• Danielle Gluns, Westfälische Wilhelms-Universität Münster: You Made Your Bed, Now Sleep In It – The Path-dependent Role of Civil Society Organizations in Local Housing Policy


FP003: The Future of Political Science
Sponsored by the American Political Science Association (APSA)

Political science faces competing pressures for increased policy engagement and relevance on the one hand, and increased specialization and impact on the other. Further, general changes in the higher education environment, including limiting funding, a shift away from full-time tenured faculty, and higher expectations for performance, are creating increased challenges for political science researchers. At the same time, however, political science is becoming more diverse and internationalized, opening the discipline to new opportunities and voices. This panel will bring together academics from across Europe and the US to discuss these trends and to explore what they mean for the future of the discipline.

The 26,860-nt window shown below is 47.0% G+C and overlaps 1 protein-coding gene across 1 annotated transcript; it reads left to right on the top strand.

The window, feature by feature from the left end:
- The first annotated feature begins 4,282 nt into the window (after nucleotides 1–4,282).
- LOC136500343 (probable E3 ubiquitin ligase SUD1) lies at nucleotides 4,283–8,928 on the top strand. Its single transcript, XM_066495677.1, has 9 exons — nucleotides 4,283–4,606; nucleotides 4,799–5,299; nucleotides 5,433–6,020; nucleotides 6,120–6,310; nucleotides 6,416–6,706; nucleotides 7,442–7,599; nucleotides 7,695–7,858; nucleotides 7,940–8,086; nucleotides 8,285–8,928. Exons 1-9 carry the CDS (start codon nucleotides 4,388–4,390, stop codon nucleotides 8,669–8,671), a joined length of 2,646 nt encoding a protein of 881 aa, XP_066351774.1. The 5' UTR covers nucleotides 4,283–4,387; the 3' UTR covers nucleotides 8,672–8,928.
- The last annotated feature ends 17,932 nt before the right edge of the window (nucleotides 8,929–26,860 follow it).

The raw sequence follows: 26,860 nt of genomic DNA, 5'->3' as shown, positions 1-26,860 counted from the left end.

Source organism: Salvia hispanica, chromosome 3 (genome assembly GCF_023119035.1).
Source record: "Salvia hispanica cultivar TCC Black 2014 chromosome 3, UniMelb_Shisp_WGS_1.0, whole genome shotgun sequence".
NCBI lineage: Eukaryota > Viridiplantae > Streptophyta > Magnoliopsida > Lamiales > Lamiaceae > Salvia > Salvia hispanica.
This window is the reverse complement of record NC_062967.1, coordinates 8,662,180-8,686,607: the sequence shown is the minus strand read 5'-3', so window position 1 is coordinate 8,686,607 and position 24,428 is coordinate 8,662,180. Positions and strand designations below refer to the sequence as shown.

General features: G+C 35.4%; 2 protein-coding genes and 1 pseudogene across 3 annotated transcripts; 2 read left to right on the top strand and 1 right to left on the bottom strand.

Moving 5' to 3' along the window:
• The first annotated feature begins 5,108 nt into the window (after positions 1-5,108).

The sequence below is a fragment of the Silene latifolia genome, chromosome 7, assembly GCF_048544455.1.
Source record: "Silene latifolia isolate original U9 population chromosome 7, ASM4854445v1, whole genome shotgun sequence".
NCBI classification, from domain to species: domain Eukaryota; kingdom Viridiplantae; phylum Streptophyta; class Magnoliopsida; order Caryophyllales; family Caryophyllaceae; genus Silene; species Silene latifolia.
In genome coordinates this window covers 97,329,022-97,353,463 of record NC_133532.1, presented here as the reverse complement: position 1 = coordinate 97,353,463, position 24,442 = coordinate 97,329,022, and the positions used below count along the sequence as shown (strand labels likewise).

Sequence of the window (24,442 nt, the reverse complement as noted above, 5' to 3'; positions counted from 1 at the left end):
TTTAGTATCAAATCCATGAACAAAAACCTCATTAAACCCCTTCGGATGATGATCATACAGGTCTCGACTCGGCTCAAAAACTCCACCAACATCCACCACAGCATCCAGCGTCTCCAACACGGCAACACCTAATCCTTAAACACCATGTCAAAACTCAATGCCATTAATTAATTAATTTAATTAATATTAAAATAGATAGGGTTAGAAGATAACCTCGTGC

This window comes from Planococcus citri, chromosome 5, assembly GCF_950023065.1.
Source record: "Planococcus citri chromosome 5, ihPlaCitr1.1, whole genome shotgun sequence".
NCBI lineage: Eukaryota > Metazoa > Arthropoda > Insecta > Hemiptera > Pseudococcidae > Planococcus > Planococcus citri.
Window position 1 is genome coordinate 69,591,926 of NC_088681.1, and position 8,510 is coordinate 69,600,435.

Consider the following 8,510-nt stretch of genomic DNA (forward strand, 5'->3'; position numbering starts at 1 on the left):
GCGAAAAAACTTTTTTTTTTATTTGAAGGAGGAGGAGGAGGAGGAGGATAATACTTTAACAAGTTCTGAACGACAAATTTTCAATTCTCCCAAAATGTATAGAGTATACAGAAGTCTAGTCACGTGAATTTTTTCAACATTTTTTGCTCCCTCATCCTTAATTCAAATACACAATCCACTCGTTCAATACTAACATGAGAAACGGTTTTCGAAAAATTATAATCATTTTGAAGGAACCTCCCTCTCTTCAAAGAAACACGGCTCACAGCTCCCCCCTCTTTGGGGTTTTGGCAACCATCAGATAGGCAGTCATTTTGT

Date and time: Friday 9 September, 14:00-15:40

Location: FA313, Faculty of Arts

Chair: Steven Smith, American Political Science Association


  • Matt Flinders, University of Sheffield (Chair of the Political Studies Association)
  • Suzanne Schüttemeyer, Martin-Luther-Universität Halle-Wittenberg
  • Steven Smith, American Political Science Association
  • Phillippe Zittoun, Université Lyon II


FP004: Leadership Perception in Complex Political Decision making and Media Environments
Sponsored by the International Political Science Association (IPSA)

The political psychology discipline that emerged in the US since the seventies made obvious the vast effects of psychological features on many different aspects of national and international political decision-making. National and international affairs largely depend on interpersonal relations, but as least as much on public perception of leaders that are active in negotiations and prominently present in new and traditional media. Especially in an environment of complex political decision making (several levels of decision-making) and complex media environments (electronic media and social networks, television) the power of perception in public opinion of the personality and image of political leaders became more influential than ever.